MP3 players make listening to music easy wherever you are, but the noise level combined with sustained listening on a daily basis on the convenient and portable music system can be highly damaging, according to recent studies.
This is according to an article that appeared on www.hear-it.org.
In an Australian study, the researchers stopped 55 random passersby with personal stereos in the streets of Melbourne and Sydney. The researchers borrowed the music players and measured the volumes at which they were played.
They found that 25 percent of the respondents played their music at noise levels putting them at risk of hearing damage. The average noise exposure level was determined to be 79.8 dB.
Young people in danger zone
MP3 players are particularly popular among young people, prompting a team of researchers from the British RNID hearing organisation to examine the use of MP3 players among 18-24 year-olds.
They found that 39 percent of the young adults listened to their personal stereos on an average of one hour or more per day. As many as 42 percent of the youngsters believed that they were listening to the music at excessive volumes.
A full 66 percent reported that they frequently experience ringing or hissing noises in their ears. Such noises may be a first indication that the personal stereo is played too loudly, according to the researchers.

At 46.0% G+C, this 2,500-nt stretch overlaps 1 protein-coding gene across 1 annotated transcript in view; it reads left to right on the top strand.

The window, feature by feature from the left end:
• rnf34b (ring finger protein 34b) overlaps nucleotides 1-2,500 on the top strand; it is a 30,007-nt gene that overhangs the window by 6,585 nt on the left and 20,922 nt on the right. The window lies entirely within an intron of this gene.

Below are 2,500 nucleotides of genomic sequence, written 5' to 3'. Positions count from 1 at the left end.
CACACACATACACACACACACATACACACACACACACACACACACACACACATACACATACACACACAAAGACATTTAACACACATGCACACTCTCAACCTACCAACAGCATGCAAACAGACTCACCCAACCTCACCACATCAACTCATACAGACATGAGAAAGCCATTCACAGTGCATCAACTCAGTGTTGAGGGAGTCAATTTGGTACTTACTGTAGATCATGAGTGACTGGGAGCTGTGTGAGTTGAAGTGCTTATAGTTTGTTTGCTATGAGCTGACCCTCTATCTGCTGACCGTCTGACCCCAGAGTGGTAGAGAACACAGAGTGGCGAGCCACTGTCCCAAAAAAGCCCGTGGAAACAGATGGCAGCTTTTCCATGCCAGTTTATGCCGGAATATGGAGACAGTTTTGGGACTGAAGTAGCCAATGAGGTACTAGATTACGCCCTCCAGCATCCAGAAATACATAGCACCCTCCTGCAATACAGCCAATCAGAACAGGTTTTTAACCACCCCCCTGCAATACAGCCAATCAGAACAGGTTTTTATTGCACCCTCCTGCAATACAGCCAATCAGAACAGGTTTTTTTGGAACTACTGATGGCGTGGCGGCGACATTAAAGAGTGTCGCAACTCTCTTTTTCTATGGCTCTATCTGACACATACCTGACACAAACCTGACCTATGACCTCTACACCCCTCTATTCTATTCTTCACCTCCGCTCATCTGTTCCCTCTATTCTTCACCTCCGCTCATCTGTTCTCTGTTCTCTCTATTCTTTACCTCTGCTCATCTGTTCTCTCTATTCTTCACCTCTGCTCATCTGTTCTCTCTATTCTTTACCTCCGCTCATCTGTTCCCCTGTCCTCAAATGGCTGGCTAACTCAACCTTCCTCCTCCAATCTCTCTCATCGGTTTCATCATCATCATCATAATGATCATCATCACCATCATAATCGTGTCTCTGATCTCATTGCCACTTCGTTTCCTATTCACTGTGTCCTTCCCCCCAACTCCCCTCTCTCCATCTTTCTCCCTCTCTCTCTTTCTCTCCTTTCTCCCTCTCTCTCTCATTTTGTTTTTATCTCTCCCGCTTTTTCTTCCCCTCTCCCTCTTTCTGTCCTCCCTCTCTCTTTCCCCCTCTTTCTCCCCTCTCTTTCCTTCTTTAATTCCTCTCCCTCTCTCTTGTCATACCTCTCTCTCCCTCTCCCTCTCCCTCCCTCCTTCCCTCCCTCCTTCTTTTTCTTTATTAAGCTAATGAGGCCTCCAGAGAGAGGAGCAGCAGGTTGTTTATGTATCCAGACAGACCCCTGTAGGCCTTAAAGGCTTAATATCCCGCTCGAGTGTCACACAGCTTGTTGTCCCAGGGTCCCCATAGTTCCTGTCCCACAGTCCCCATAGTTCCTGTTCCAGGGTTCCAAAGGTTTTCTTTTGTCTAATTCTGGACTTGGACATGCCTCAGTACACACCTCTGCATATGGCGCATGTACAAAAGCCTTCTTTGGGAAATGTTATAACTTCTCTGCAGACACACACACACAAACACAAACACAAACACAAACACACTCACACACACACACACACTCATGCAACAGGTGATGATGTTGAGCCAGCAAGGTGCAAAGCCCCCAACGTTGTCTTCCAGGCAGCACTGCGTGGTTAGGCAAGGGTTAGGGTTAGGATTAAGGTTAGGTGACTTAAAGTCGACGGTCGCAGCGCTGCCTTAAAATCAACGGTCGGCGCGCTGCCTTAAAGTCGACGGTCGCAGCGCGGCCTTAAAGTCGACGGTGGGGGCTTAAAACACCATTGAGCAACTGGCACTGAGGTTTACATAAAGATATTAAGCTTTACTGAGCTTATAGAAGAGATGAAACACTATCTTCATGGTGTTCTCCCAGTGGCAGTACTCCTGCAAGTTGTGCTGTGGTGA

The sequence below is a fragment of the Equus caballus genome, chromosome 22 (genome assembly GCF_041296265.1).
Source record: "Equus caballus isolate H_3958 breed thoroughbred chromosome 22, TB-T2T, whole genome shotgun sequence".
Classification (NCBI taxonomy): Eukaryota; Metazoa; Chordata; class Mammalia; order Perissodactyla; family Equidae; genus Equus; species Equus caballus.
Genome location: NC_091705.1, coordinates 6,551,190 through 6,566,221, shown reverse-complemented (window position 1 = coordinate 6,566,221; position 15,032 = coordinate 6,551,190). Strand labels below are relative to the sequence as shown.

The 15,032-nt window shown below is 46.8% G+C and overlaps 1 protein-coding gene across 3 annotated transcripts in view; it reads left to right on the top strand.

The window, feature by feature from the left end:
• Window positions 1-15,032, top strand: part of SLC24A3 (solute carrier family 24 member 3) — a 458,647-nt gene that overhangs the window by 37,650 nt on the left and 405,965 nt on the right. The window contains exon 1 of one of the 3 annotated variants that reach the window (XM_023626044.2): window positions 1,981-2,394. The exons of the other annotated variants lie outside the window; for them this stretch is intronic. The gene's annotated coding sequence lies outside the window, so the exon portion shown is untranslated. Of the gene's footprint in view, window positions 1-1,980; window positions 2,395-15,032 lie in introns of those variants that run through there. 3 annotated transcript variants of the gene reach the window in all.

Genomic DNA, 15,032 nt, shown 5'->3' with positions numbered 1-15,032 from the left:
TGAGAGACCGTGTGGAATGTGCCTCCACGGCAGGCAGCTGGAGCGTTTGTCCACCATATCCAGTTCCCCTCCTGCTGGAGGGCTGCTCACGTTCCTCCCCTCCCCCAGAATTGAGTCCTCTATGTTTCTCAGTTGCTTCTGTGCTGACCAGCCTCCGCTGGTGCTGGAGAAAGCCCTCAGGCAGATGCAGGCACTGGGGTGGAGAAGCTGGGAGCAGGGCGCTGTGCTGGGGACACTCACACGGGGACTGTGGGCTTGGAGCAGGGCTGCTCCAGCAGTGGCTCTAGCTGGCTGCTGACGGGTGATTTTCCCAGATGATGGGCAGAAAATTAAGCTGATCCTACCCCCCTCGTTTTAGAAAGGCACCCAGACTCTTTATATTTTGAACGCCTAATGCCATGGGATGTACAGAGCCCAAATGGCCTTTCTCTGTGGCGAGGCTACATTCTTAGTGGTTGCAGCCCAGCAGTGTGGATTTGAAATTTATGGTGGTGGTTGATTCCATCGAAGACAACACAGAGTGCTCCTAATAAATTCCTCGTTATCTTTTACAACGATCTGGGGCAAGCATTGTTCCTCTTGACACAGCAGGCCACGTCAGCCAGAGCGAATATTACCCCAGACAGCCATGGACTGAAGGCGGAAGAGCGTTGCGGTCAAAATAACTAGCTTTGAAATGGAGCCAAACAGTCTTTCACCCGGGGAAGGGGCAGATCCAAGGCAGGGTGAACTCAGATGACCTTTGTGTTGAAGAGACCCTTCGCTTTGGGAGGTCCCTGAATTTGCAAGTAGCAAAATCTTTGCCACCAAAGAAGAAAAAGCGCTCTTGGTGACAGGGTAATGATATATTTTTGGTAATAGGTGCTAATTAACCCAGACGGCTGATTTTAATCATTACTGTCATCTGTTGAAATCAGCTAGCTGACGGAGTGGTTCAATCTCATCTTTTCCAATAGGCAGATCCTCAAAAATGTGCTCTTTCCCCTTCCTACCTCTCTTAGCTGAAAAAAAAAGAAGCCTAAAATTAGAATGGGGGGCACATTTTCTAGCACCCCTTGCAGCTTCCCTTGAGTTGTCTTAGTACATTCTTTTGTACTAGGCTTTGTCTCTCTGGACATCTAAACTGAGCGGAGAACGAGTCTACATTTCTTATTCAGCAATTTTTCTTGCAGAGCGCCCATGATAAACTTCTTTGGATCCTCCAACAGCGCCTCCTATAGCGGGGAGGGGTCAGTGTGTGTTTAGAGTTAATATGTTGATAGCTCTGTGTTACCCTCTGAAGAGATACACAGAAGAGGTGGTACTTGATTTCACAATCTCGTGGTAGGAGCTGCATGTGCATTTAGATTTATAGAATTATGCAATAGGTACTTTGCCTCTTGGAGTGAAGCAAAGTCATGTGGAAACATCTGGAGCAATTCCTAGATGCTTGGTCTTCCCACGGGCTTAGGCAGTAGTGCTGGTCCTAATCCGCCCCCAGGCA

RNID finds the results of the study to be highly disturbing. The organisation recently responded with its Don’t Lose the Music awareness campaign.
"There is a danger that long-term use at high volume will permanently damage people’s hearing. RNID’s Don’t Lose the Music campaign is urging people to be aware of the risks so they can continue to enjoy music for longer. Protective filters for in ear headphones are available from many high street stores and regular breaks should be taken from listening to personal stereos,” said Brian Lamb, Director of Communications at RNID, in a press release.
Sources: “RNID research reveals huge risk of hearing loss amongst MP3 player and personal stereo users”, www.rnid.org.uk, and “Personal Stereo Noise Exposure”, www.nal.gov.au.